A bandpass sampling based digital coherent receiver is presented for phase modulated radio-over-fiber links with coherent detection. In the scheme, the bandpass sampling technique is introduced in RoF systems to overcome the high sampling rate requirement and front-end hardware dependency of conventional digtal coherent receivers. In particular, the selection rule of bandpass sampling rate was defined by taking into account the frequency offset induced by free-running optical local oscillator. Analytical assessment and simulations are used to determine the ultimate performance in terms of tolerances to ADC bit resolution and laser linewidth. Thereafter, a 40Mbps QPSK modulated data signal at 2.4GHz RF carrier frequency is experimentally demonstrated over the proposed 50.6-km radio-over-fiber link employing bandpass sampling.
© 2014 Optical Society of America
As one of the most promising technologies, radio-over-fiber (RoF) has been long studied as a way of simplifying the architecture of the remote front end and realizing high-performance backhaul links [1–8]. Most approaches utilized in RoF links employ simple intensity modulation with direct detection (IM-DD), which suffers from inherent nonlinearity and poor dynamic range. In order to achieve transmission of a microwave photonic signal with more spectral-efficiency, optical phase modulation and coherent detection (PM-CD) is introduced to realize high-performance RoF uplinks [9, 10]. One immediate advantage of optical phase modulation over intensity modulation is the inherent linearity when imposing a wireless radio-frequency (RF) signal on an optical carrier. Another advantage is that the optical phase modulator at a RAU does not require bias control. In addition, coherent detection offers improved receiver sensitivity with respect to direct detection, which permits higher optical loss in the link.
One of the challenges in a PM-CD optical coherent receiver with free-running optical local oscillator (LO) laser is nonzero and varying frequency offset. In addition, both the LO laser and transmitter laser possess phase noise, which further necessitates carrier recovery [11, 12]. It is well known that optical coherent detection with digital signal processing (DSP) has been applied in 100G fiber-optic communication systems . The concept of an optical coherent receiver involving high-speed DSP has also been introduced in PM-CD RoF systems [14, 15]. Thus, more accurate compensation of various signal distortions in PM-CD has become possible. Therefore, we take advantage of DSP technique to pursuit better link performance.
The typical setup of a DSP-aided coherent receiver of interest is shown in Fig. 1. The phase-modulated optical signal is first mixed with the LO through a 90° optical hybrid. Afterwards, two pairs of balanced photodiode (BPD) measure the real and imaginary part of the complex electrical field of the incoming optical signal, respectively. Thereafter, an ADC converts the analog electrical signal into the digital domain for subsequent DSP. Finally, transmission impairments, including the frequency offset, would be compensated by DSP.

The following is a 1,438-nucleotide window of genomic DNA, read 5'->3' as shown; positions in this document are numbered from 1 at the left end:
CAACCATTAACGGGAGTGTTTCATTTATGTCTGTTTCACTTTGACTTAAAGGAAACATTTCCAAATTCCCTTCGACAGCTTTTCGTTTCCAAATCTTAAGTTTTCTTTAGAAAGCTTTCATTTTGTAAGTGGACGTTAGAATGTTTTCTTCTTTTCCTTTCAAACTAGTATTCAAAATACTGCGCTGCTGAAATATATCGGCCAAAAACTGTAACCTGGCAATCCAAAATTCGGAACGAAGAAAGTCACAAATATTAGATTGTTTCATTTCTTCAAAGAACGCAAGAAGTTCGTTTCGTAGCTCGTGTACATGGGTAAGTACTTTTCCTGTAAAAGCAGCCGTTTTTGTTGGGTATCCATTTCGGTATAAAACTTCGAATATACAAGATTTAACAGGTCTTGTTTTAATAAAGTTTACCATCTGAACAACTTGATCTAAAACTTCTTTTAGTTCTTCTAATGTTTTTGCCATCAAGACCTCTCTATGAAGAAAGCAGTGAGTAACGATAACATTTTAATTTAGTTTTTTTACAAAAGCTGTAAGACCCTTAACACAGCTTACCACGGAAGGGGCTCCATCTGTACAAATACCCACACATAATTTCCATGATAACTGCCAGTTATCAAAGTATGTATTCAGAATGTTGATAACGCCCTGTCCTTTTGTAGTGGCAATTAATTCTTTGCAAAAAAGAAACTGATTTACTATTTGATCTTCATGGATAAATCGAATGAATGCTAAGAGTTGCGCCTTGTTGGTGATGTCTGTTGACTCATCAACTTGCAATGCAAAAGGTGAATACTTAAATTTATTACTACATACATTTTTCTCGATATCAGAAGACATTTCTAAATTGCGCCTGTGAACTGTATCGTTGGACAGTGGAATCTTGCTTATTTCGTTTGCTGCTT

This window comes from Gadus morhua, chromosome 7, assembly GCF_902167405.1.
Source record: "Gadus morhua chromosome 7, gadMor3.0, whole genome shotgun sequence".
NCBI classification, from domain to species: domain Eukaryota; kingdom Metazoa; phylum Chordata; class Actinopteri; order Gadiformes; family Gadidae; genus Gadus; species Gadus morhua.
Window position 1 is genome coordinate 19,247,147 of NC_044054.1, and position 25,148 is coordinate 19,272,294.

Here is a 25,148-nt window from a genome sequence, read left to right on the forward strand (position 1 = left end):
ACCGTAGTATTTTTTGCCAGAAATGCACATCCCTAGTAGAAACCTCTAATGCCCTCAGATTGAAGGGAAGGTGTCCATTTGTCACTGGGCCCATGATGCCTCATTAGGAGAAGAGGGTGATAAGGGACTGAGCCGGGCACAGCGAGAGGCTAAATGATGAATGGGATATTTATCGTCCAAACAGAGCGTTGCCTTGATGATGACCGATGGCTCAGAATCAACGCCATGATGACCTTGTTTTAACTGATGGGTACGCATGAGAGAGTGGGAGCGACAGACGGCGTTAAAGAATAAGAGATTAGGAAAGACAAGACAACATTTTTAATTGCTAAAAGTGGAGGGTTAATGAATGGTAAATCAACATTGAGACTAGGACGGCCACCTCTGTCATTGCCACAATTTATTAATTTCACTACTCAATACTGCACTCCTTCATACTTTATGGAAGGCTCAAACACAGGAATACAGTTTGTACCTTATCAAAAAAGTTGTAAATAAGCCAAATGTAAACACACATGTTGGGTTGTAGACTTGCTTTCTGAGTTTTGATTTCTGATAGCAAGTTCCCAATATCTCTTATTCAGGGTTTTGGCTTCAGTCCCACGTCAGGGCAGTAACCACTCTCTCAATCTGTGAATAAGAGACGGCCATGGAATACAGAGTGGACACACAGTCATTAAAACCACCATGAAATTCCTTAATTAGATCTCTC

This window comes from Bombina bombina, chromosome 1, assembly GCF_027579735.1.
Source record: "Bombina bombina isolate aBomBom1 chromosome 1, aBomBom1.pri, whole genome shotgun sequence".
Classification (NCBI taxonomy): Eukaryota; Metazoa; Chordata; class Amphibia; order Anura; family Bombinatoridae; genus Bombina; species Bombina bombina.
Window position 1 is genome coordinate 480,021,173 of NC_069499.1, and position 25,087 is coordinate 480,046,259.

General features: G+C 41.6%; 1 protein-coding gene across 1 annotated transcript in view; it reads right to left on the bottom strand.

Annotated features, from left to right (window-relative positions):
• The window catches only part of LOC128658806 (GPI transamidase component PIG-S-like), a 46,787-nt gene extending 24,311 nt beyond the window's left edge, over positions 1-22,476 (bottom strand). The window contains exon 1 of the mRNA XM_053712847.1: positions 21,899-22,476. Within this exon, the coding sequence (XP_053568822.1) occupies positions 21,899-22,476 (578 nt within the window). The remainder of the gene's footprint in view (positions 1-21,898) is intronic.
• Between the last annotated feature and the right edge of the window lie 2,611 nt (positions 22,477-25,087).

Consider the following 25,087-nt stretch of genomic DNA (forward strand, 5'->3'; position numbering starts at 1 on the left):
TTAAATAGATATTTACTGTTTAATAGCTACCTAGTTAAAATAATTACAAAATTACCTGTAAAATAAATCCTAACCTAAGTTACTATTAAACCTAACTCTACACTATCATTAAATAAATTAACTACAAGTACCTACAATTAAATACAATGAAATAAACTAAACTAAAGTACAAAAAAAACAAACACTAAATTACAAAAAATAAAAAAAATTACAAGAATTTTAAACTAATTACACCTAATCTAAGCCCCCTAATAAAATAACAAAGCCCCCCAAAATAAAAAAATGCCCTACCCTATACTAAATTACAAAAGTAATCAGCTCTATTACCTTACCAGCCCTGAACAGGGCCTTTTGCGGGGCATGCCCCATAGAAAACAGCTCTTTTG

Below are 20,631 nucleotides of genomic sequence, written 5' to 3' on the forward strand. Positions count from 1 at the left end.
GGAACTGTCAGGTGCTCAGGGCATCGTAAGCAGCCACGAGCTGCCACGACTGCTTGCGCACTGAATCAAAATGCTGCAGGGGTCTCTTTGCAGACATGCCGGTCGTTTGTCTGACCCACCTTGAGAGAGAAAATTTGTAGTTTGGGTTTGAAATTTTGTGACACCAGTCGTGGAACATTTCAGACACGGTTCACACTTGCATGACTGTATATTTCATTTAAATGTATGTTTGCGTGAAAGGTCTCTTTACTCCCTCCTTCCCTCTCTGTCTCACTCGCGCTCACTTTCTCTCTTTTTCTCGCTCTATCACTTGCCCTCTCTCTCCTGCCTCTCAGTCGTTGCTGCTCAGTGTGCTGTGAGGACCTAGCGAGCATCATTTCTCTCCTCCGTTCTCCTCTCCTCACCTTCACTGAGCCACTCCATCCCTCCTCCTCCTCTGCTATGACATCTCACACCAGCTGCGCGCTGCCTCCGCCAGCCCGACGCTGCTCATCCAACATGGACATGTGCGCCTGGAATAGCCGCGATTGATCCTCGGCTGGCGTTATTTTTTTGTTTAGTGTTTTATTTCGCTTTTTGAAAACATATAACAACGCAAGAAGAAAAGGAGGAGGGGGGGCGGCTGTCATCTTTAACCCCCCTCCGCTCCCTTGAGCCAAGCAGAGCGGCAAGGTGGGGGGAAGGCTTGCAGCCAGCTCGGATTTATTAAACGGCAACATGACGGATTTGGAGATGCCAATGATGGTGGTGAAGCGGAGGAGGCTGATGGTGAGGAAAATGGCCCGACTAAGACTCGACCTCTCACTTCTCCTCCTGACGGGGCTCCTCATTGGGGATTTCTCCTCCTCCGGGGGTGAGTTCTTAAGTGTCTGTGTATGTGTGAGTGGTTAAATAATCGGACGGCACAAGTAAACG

Another challenge in the PM-CD optical coherent receiver is the analog-to-digital converter (ADC) and DSP hardware dependency. In practice, when using an RF carrier (fc) working in the GHz frequency band, the required sampling rate (fs) for the ADC can be too high to be achieved if the Nyquist sampling theorem is to be satisfied. Moreover, it would be a waste to process at this rate, for information that only appears within a relatively narrow band. Therefore, we take advantage of bandpass sampling  which is a technique that directly samples high-frequency RF signals with smaller sampling rate to relax the demand for ADCs and DSPs. When using the bandpass sampling technique, the sampling rate requirement is no longer based on the RF carrier frequency, but rather on the information bandwidth of the signal. Thus, the resulting processing rate can be signiðcantly reduced . As a result, the amount of memory needed to capture a given time interval of a continuous signal can be reduced, thus decreasing overall computational complexity. Moreover, bandpass sampling can realize the direct frequency down-conversion function which can simplify the architecture of the central unit (CU) by eliminating additional analog devices required in analog transmission links, such as electrical mixers and local oscillators. These features are attractive when implementing a low power and flexible receiver .
The use of bandpass sampling and DSP on an optical link has been demonstrated to offer advantages in dynamic range and minimizing hardware complexity. A. Nirmalathas and Y. Yang evaluated the digitized RF-over-fiber (DRoF) transmission based on bandpass sampling in [19, 20]. The RF signals were bandpass sampled and digitized at the remote front end and then transmitted back to the CU. P. Bakopoulos presented a heterodyne demodulator in WDM coherent optical access network in , which employ bandpass sampling to overcome the high sampling rate requirement. This scheme demonstrated the feasibility of using bandpass sampling in intensity modulated optical link. As an alternative to the proposed intensity modulation schemes, phase modulation offers improved sensitivity. And unlike the DRoF system, we concern on integration of all the processing units at the CU and transmit analog signal over the fiber.